It’s difficult to think of anything else that hasn’t been said, so only two things come to mind that may be relevant to the debate:

  • Like Walter, I believe we should work with instead of against the council. My general feeling (possibly a misleading one) is that there was an antagonism between ‘us’ dreamers and ‘them’ people in their everyday business of getting it wrong. To overcome this I proposed to play domino; but that’s how far I got to a plausible solution. Someone like Valerie could be central to thinking how to get representatives of all sides involved or, if not directly involved, to at least discuss about ways in which an adequate and effective consultation process might be put into place.
  • On the question of global, glocal, local, etc.: I do believe there are conditions intrinsic to Barrow, which are shared by many medium and small towns across Europe and worldwide. This gives us room to think about the universal character of test-bed projects which may be implemented elsewhere. I briefly discussed the idea of twin cities with Stuart; that may open different spaces for alternative funding. The example I know of is Berlin, but I came across a similar initiative in Glasgow ( cities/). At the same time, getting to know the very detail of where the problems are should be a structural part of the process of thinking about what Barrow really needs. More research would be needed on the latter or circulating the findings of past research (anything commissioned by the council?).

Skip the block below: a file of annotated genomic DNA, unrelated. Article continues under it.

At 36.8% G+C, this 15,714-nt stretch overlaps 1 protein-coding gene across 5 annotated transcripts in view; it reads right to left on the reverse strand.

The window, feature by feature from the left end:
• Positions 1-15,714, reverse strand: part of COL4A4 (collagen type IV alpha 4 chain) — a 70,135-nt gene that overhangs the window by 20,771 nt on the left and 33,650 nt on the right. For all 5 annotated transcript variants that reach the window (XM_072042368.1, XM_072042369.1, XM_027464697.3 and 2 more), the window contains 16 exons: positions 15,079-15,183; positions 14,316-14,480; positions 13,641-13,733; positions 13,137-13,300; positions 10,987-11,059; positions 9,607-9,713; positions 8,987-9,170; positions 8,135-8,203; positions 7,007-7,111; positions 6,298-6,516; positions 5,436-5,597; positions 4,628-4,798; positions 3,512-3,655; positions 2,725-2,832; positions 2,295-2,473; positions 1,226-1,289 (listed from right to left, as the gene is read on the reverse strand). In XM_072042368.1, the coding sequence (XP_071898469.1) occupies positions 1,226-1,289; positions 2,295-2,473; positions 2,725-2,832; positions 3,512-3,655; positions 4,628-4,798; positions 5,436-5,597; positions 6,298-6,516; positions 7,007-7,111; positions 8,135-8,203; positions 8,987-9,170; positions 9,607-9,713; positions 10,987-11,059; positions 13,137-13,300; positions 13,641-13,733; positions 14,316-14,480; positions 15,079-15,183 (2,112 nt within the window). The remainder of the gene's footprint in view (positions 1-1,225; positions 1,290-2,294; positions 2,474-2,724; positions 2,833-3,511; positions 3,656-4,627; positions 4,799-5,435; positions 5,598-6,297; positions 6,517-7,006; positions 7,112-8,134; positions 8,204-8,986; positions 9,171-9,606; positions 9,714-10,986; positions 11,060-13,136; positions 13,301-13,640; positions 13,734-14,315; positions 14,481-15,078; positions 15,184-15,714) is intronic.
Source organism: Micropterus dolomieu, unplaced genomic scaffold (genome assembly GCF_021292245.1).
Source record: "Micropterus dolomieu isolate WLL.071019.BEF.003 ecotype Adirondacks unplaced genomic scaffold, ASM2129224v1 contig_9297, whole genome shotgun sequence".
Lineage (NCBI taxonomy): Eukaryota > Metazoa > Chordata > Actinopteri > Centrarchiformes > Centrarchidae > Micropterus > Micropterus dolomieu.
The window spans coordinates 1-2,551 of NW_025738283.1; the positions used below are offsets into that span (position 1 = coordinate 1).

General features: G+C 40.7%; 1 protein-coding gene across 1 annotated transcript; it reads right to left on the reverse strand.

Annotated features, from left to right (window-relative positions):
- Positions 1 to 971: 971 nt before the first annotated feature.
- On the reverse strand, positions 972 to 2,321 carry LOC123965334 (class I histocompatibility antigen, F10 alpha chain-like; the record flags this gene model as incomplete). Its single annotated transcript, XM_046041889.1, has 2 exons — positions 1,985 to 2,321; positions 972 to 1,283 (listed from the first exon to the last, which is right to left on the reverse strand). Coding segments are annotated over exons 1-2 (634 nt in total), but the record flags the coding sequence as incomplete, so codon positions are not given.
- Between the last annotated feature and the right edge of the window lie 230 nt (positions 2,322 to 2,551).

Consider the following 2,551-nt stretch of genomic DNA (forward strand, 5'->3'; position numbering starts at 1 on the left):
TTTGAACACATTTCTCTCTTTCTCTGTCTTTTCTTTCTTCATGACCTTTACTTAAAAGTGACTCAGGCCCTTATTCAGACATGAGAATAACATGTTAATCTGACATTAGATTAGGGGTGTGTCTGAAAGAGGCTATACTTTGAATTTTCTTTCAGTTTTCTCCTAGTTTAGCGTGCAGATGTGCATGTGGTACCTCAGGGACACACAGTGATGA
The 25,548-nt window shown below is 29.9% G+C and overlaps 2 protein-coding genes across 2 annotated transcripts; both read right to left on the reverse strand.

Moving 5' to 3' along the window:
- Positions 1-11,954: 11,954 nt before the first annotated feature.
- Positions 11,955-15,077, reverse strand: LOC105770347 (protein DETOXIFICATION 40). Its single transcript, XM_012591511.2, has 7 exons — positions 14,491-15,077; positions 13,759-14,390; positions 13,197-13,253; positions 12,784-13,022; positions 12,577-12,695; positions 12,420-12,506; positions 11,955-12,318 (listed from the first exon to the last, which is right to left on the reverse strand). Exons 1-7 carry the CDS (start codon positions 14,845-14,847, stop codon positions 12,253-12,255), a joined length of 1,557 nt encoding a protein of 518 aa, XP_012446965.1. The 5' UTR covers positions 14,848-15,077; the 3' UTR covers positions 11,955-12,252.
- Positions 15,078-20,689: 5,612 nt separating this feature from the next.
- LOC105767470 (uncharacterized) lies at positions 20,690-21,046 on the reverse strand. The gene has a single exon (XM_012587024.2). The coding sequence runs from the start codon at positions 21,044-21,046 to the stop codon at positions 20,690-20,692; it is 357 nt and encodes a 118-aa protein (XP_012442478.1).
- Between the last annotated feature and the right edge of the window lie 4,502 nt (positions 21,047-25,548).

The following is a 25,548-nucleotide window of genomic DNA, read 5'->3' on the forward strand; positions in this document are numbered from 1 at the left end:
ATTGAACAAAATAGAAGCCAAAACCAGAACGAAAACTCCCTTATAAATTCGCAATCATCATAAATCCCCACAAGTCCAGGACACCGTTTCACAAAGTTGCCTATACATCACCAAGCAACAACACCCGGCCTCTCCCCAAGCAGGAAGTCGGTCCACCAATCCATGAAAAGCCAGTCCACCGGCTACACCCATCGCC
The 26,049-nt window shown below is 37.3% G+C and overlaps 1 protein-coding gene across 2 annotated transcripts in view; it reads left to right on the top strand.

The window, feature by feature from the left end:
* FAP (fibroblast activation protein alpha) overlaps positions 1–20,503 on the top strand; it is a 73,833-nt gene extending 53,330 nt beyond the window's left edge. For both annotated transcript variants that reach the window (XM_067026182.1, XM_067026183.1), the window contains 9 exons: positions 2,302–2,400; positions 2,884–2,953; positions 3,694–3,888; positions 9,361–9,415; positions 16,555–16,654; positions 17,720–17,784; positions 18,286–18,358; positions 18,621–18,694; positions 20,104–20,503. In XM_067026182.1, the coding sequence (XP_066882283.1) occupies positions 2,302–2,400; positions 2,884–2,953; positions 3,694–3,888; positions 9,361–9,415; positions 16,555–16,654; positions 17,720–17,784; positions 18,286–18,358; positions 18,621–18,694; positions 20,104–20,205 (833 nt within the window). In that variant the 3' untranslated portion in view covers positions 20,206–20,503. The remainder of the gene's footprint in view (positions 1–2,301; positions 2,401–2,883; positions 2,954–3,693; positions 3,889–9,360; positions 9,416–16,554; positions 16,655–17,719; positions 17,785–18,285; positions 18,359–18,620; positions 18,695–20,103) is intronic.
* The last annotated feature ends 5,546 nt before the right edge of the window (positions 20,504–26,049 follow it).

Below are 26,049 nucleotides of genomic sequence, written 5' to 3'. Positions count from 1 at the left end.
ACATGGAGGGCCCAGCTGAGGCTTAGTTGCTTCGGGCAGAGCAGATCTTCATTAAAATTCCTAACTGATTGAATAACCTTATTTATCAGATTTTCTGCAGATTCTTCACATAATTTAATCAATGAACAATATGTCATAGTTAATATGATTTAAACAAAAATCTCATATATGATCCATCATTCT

Maddi, Stuart and Steve, thanks again for your generosity, for making such a great selection of people and for creating a unique environment; it takes a special kind of sensitivity to get it just right.

I’d be happy to contribute to the documents which need writing, if needed.

Take good care of yourselves and be nothing but grand.

Team Two

Daniel Mallo: EC Architects/Lecturer in Architecture (Spain/UK)
Hannah Hull: Artist (UK)
Alison Hand: Artist/Academic/Architype Architects/Art Gene Board Member (UK)
Charlie MacKeith: Architect: Research Design (UK)

Hanna Hull

I really enjoyed being made to think until my brain hurt every single day.

Apologies for slowness to reply.
Quick notes:

I was surprised by a reluctance to test ideas on the public of Barrow within the  time-frame of the workshop. My group, at least, seemed slightly frightened of the idea (heh). I was keen to ask around and leave some questions within the public of Barrow.

I am not sure if those that we met had been invited on the Sunday, but it seemed to me a great shame that it was only us and two enthusiastic members of the local authority that witnessed our enthusiasm for the subject that was placed before us for four days.

The food was brilliant.

I am often weary of collaboration with strangers as it often feels that brilliant thoughts are channelled into a product that connects, in part, all of these brilliant thoughts, but does not necessarily do any of them justice. However, I felt the process of picking over each others ideas and locating shared interests was incredibly useful in terms of each of us becoming more acutely aware of our practice in relation to others, which for me was invaluable.

I really enjoyed being made to think until my brain hurt every single day. I am aware this is standard practice for architects. Ha. I have been describing the experience to people as a ‘thinking holiday’.

I needed more sleep.

We have left Maddi and Stuart with a big mess of thought for them to pick through, and perhaps there might have been a way for us to leave them with something they can more easily represent. Vox-pops or powerpoints or some standard way of recording ideas.